The walls in your home are likely made of drywall, also known as wallboard. While they are strong in many ways, they don't withstand the pull of a nail or screw, especially when it's supporting something heavy like a picture frame or mirror. Use a wall anchor to add strength to the screw. Expanding wall anchors are particularly good for heavy objects, but when its time to remove one, it can be a lot of trouble to do it right without damaging the wall too much.
About Wall Anchors
Wall anchors, thin sleeves that are inserted into the wall before a screw, can bear a greater amount of weight than screws or nails alone. Wall anchors prevent the object's weight from damaging the drywall or masonry. It absorbs the stress of gravity pulling the nail or screw down and withstands the pull of the screw toward the hanging object. Expanding wall anchors feature components that expand once inserted, providing a strong hold without cutting into the drywall.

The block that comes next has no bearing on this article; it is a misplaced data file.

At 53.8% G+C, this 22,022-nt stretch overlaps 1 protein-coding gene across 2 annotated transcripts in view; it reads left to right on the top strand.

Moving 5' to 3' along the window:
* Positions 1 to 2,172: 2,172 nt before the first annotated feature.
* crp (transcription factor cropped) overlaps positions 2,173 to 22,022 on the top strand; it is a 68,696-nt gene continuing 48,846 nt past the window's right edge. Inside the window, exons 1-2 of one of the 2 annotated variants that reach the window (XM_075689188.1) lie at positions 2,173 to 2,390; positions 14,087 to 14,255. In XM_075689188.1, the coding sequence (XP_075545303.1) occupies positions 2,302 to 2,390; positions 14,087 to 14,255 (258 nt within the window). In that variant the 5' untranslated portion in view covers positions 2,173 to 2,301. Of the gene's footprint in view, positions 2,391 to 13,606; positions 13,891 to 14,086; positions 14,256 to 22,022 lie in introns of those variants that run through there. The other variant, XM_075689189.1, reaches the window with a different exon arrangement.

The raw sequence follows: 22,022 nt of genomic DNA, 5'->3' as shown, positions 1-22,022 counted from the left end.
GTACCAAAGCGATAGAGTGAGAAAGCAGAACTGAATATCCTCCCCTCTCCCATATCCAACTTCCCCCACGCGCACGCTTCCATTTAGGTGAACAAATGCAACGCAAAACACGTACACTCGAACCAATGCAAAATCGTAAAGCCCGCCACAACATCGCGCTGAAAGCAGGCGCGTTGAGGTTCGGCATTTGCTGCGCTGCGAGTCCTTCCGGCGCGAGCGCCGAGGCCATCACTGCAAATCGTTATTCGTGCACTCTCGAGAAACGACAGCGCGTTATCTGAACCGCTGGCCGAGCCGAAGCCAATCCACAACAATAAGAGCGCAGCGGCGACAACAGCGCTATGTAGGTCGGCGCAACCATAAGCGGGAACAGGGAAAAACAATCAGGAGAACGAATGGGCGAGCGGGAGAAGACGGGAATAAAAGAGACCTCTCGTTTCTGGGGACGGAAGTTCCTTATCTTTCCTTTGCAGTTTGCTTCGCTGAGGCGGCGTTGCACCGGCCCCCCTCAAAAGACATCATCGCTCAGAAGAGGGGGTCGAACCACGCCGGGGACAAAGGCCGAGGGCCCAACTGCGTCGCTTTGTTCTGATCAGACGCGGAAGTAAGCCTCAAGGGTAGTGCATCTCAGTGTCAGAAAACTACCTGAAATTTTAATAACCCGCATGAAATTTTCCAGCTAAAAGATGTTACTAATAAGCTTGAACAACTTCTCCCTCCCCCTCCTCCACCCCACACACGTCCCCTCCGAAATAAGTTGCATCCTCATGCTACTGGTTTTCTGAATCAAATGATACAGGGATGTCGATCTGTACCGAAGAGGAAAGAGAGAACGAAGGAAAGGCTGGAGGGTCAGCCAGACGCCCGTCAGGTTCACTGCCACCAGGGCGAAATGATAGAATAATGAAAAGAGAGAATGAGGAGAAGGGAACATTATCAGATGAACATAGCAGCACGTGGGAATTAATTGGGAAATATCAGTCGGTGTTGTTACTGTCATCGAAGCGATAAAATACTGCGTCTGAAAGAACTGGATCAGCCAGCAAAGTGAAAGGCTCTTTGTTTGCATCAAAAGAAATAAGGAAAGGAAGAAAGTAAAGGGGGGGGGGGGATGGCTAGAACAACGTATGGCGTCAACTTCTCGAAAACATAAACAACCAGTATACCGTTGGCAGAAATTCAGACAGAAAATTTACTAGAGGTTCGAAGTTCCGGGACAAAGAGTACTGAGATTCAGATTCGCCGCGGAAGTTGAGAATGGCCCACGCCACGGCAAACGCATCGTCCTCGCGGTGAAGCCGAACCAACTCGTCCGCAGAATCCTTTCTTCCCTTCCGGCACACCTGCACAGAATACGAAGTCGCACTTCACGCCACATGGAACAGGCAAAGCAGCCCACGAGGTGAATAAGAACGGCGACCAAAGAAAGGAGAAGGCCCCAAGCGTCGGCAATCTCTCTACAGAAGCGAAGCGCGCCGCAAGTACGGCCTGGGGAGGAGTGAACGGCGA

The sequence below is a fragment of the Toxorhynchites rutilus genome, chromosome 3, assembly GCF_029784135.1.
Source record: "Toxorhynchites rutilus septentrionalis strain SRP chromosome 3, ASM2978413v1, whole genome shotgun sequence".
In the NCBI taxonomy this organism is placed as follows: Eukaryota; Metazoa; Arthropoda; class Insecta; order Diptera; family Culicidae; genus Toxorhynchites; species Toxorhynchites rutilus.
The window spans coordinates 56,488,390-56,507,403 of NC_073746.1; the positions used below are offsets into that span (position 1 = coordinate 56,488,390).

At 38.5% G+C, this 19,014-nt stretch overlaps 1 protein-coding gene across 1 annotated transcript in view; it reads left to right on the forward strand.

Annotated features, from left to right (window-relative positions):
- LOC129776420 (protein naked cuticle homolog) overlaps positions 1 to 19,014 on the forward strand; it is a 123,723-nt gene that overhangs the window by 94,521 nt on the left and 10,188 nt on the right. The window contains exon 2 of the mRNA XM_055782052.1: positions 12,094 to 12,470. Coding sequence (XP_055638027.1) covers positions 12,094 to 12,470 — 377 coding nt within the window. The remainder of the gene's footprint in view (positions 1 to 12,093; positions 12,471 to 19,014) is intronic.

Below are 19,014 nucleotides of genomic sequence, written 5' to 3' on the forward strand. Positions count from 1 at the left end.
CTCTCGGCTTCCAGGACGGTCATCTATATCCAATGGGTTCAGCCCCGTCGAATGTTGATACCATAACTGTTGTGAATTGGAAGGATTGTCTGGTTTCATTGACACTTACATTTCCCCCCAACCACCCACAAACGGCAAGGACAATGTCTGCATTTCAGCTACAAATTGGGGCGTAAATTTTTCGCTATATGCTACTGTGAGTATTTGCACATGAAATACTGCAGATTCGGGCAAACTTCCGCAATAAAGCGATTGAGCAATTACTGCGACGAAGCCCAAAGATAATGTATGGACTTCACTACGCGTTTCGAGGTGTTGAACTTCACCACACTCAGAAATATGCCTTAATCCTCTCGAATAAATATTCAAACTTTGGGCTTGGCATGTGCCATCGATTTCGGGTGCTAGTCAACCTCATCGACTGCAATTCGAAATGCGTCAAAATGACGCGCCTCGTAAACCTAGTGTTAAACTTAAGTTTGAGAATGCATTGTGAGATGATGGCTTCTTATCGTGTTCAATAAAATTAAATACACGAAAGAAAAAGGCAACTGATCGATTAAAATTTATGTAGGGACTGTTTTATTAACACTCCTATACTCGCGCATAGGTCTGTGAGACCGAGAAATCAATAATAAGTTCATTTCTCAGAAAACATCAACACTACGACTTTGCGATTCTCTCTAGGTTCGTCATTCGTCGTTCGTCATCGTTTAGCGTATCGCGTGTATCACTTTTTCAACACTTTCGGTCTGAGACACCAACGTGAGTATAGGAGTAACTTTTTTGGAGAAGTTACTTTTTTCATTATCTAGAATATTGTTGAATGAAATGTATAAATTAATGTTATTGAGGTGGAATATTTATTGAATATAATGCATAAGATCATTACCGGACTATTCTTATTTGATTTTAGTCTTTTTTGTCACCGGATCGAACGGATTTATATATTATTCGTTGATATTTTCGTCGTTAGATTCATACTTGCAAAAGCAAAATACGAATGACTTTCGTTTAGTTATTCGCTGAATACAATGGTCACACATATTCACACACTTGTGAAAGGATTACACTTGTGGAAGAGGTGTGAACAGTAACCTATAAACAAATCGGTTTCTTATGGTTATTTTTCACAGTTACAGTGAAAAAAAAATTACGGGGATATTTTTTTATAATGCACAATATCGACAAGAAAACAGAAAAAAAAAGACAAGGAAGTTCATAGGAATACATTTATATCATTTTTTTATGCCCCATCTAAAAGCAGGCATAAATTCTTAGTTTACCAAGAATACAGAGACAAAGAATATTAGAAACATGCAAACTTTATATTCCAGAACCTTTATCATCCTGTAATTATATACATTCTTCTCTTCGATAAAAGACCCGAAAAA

Types of Expanding Wall Anchors
A plastic hollow wall plug is one type of expanding wall anchor that gets inserted into the wall, and then expands as the screw is driven in. The expanding pieces press against the inside of the hole, making a tight fit. A winged plastic anchor also fits into a predrilled hole, but requires a special tool to open metal "wings" that brace against the inside of the wall. Toggle bolts, while not technically anchors, function in much the same way, with metal wings that open up once inserted.
Removing the expanding wall anchor completely would require cutting the drywall around the anchor and prying it out. After the hole is enlarged, you would need to patch it with drywall patching compound. The hole needs to be large enough to use needle-nose pliers to retrieve the anchor. This method is successful in removing expanding anchor bolts, but it is not necessarily the best way.
Rather than creating a larger hole than what exists with the wall anchor, use a method that removes the wall anchor from the hole in the wall. Instead of enlarging a hole to pull the anchor out, simply place a screwdriver on the anchor. Tap the end with a hammer until the anchor loosens and falls inside the wall cavity. While you won't retrieve it, the anchor is effectively removed and the hole in the wall is no bigger than it ever was. Simply patch it with a drywall patch kit, and prime and paint for a wall that looks like new.
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